We’re getting close. A few weeks ago a 13 point quarter was a new low. At this point, a 13 point quarter would be a relief. Portland couldn’t buy a hoop in the final quarter Monday against the Memphis Grizzlies, not even breaking double figures, and basically handed the game to the home team. When I say we’re getting close, what I mean is, we’re nine points away from a quarter in which the Blazers don’t manage to score a single bucket. Is that how far we have to fall before some serious moves are made? I hope not, because there are a few things that have happened in the past few games, as bad as the last two have been, that make this season look almost salvageable.
Let’s start with the bad from Monday, so we can end this on a high note. First; turnovers. Portland simply did not take care of the ball. Although their 18 turnovers were only four more than Memphis’s total, the Blazers seemed to turn the ball over at the worst times. The Blazers have killed their own runs with sloppy passing and loose ball handling in their last few losses, and Monday was maybe the worst outing for momentum halting turnovers all season. When you play from behind as much as Portland has this season, you have to make sure to not make the kind of mistakes that undo three or four minutes of hard work. Monday Portland did themselves no favors, and in the process lost a game they could have easily won.
Second; the bench. Yes Nicolas Batum didn’t log a whole lot of minutes, and yes that is frustrating because on some nights he can be a difference maker. But he hasn’t been playing well enough to justify big minutes. Nic is a catch-22 at this moment in his career. He needs the minutes to get better, but he can’t get those minutes until he starts producing on a much more consistent basis. Monday night Nic played eight and a half minutes, many when the game was already over, and again did not contribute a single point. He’s rushing his shots and not getting to the hoop when he should. If Nic wants to get better offensively, he should go back to the Boston Celtics game a few weeks ago, and watch the video of his blow-by on Ray Allen. He needs to do that every time he has the ball on offense. It took Travis Outlaw almost two seasons to develop into a real threat from downtown, that’s not going to come from Nic overnight either. If he spends all of his time camped out around the three-point line he’s going to be seeing a lot more of the bench. And that’s good for nobody. Like Nic, Rudy Fernandez has been non-existent on offense. He hit only one three, and a few times he turned down perfectly good open looks. Rudy has gotten into the habit of taking whirling dervish style, off-balance, fade-away leaners in the lane. Nobody’s keeping track of his stats on that type of shot, but I’m sure he’s like 1-of-100 in his career, and we all remember the one he hit. Nic and Rudy need to switch mindsets. Nic needs to attack the rim, and Rudy needs to stop attacking the rim. Portland doesn’t really have a bench beyond Rudy and Nic right now, and that more than anything is the real problem. The Blazers need to do something to make their bench better, they’re leaning too hard on their starters to produce offense, and at this point they can only do that every other night, at best.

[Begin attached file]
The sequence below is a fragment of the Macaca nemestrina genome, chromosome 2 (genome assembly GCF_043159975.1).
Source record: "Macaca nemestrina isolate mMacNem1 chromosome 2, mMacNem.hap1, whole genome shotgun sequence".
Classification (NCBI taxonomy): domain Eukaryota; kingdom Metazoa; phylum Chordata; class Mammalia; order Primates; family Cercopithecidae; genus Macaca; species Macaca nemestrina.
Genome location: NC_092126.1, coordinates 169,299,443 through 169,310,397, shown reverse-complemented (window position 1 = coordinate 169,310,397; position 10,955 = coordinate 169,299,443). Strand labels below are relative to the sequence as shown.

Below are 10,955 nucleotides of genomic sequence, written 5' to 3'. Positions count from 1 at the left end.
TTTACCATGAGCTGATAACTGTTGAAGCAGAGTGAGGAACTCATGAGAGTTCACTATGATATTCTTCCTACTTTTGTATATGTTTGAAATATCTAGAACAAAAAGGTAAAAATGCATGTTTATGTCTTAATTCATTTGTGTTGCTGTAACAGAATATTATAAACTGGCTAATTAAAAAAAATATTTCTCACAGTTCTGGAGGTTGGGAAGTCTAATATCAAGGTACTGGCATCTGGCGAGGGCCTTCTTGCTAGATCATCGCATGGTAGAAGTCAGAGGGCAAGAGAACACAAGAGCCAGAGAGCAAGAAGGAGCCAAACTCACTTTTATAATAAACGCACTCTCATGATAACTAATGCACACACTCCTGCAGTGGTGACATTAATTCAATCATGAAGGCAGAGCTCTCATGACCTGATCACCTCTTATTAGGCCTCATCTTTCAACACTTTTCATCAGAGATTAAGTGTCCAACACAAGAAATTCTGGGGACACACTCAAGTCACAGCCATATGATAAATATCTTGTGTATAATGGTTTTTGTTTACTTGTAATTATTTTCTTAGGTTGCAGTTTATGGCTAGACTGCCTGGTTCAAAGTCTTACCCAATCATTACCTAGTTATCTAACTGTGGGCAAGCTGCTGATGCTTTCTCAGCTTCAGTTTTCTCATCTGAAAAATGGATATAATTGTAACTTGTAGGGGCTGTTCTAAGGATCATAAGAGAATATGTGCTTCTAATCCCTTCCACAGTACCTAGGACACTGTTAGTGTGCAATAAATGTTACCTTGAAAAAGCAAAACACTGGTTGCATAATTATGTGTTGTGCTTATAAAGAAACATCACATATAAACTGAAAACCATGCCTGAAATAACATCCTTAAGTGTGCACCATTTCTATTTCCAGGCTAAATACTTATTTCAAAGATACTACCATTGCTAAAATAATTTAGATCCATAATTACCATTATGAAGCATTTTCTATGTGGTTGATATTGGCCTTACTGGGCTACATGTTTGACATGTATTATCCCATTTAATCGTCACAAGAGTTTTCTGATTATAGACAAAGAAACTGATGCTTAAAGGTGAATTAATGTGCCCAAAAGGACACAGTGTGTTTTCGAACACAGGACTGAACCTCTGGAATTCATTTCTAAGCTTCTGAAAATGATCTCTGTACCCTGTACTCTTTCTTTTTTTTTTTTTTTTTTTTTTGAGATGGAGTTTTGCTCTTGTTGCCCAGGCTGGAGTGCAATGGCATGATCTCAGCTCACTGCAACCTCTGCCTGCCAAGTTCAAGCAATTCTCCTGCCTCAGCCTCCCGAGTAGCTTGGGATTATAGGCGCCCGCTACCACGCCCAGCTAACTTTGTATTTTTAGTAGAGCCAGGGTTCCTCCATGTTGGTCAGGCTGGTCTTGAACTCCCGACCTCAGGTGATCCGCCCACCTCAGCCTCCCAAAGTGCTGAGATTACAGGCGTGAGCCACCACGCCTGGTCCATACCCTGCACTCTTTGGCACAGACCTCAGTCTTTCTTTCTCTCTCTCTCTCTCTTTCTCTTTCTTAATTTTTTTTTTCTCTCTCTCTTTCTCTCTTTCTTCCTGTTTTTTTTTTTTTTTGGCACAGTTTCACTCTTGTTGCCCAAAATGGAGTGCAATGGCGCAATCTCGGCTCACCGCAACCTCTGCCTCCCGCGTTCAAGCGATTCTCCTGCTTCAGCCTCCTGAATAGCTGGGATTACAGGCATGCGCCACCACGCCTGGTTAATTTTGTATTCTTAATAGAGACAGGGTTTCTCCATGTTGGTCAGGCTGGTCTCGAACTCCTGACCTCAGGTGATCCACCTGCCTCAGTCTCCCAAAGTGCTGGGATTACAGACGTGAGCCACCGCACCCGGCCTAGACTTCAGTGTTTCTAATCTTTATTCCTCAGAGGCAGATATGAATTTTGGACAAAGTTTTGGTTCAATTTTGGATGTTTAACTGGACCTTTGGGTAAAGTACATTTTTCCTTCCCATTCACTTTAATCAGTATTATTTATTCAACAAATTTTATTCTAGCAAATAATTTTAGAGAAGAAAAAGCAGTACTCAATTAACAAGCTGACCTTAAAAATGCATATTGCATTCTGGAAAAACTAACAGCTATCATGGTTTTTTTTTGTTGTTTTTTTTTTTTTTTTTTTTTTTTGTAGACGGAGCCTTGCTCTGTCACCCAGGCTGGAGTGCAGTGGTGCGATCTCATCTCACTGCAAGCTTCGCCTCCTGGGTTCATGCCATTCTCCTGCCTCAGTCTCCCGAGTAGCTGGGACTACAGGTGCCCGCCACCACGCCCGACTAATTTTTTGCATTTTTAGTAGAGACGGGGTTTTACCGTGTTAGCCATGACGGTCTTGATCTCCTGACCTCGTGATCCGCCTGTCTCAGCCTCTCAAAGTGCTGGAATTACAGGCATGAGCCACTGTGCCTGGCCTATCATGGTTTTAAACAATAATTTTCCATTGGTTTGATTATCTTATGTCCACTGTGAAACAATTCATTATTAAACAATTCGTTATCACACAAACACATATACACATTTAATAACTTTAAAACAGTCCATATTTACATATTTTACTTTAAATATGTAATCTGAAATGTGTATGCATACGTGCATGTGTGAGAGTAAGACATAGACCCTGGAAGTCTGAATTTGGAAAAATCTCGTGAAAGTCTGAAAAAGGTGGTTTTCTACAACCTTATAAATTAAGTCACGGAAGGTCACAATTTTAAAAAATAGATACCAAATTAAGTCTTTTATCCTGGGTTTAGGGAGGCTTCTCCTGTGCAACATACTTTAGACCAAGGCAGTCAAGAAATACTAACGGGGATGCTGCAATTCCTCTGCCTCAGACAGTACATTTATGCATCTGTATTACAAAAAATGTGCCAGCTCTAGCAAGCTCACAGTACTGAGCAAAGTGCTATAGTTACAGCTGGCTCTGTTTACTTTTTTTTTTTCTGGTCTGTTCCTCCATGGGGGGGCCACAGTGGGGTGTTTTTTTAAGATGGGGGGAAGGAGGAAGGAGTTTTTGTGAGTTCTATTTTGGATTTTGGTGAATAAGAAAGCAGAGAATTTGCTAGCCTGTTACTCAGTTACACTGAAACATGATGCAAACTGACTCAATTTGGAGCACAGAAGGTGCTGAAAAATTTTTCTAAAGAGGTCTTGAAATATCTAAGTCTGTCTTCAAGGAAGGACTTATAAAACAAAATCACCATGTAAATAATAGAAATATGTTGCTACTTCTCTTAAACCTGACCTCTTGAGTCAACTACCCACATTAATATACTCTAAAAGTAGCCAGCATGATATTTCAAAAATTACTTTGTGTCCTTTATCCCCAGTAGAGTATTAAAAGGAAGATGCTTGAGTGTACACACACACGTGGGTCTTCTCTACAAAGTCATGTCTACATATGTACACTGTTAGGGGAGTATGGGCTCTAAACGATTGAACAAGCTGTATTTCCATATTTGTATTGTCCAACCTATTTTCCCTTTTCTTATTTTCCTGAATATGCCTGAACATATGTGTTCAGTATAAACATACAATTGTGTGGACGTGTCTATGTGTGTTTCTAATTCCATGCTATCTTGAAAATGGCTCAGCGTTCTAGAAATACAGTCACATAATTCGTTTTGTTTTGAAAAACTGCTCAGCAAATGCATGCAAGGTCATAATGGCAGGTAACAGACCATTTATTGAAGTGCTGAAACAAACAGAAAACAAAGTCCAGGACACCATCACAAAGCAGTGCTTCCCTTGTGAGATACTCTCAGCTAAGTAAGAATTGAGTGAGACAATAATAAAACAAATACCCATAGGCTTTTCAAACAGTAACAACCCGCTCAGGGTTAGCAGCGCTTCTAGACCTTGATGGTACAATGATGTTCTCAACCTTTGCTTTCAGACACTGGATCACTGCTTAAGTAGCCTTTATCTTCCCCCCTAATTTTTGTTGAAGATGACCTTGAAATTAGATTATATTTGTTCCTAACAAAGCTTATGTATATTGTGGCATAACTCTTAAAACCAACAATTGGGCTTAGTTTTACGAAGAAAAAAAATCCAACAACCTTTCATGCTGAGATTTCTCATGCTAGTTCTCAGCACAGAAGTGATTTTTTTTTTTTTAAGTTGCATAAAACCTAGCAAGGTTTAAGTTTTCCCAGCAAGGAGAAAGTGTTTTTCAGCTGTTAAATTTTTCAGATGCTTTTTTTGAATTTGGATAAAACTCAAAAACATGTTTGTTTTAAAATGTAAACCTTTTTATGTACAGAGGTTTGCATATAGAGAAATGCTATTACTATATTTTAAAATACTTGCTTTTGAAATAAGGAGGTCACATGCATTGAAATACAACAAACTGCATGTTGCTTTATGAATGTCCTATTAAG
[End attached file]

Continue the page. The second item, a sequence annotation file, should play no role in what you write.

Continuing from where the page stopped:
Third; Zach Randolph. Z-Bo was good for Memphis and bad for Portland. Somehow a guy with a negative vertical leap gets his hands on every rebound. What’s more, when Zach comes down with the ball around the hoop just head the other direction, because the dude is automatic from in close. Zach, of course, is off and on. But against Portland he often comes to play. Monday he was there in full effect. 25 points and 20 rebounds, including eight on the offensive end, and basically Zach, like he can be, was the games best player. Portland should know Zach’s game, but at this point it’s like spitting back at the rain when it comes to stopping Z. The Blazers are totally ineffective.
Ok, that’s the bad from Monday night. Because I feel like there has been such an emphasis on where the Blazers have failed in the last few weeks, I want to say a few words about what the Blazers did well in this loss, and there were a few things they did OK.
One thing that is very apparent, the starting five is coming together. There were stretches in Monday’s game when Portland was in control, and those stretches happened with Portland’s starters on the floor. The second positive takeaway from Monday was the way Portland battled back from a slow start. Scoring only 18 points in the game’s opening period made Monday a full 48 minutes of uphill basketball. But the Blazers battled, and made Monday’s somewhat of a game. Of course they broke their own back with the aforementioned fourth quarter brick fest. The positive is that Portland didn’t give up right off the bat. The question now is to figure out a way for the Blazers to keep it together for a whole game.
Portland drops back to below .500 with this loss. The Blazers finish this most recent road trip Wednesday against the Mavericks in Dallas.
Two quick thoughts before we move on:
- The bench woes are exacerbated by the cohesion of the starting unit. Wesley Matthews is a big reason for both of the good that’s being done by the starters and they bad that’s being done by the second unit. The problem is that Wes isn’t going back to the bench. I feel like I’m beating a dead horse here, but it’s on Rich Cho to make a trade to improve the Blazer’s bench, it’s not going to come from the personnel already wearing Blazer unis.
- As good as the starting five have been, Brandon Roy and LaMarcus Aldridge have been pretty bad as of late. Brandon and LaMarcus combined to shoot 9-of-29. Not great numbers. Andre Miller and Wes are carrying the offense, Marcus Camby is taking care of business on the glass. If LA and B Roy can get rolling, this could still turn out to be a team. Like everything this season, though, it’s a pretty big IF.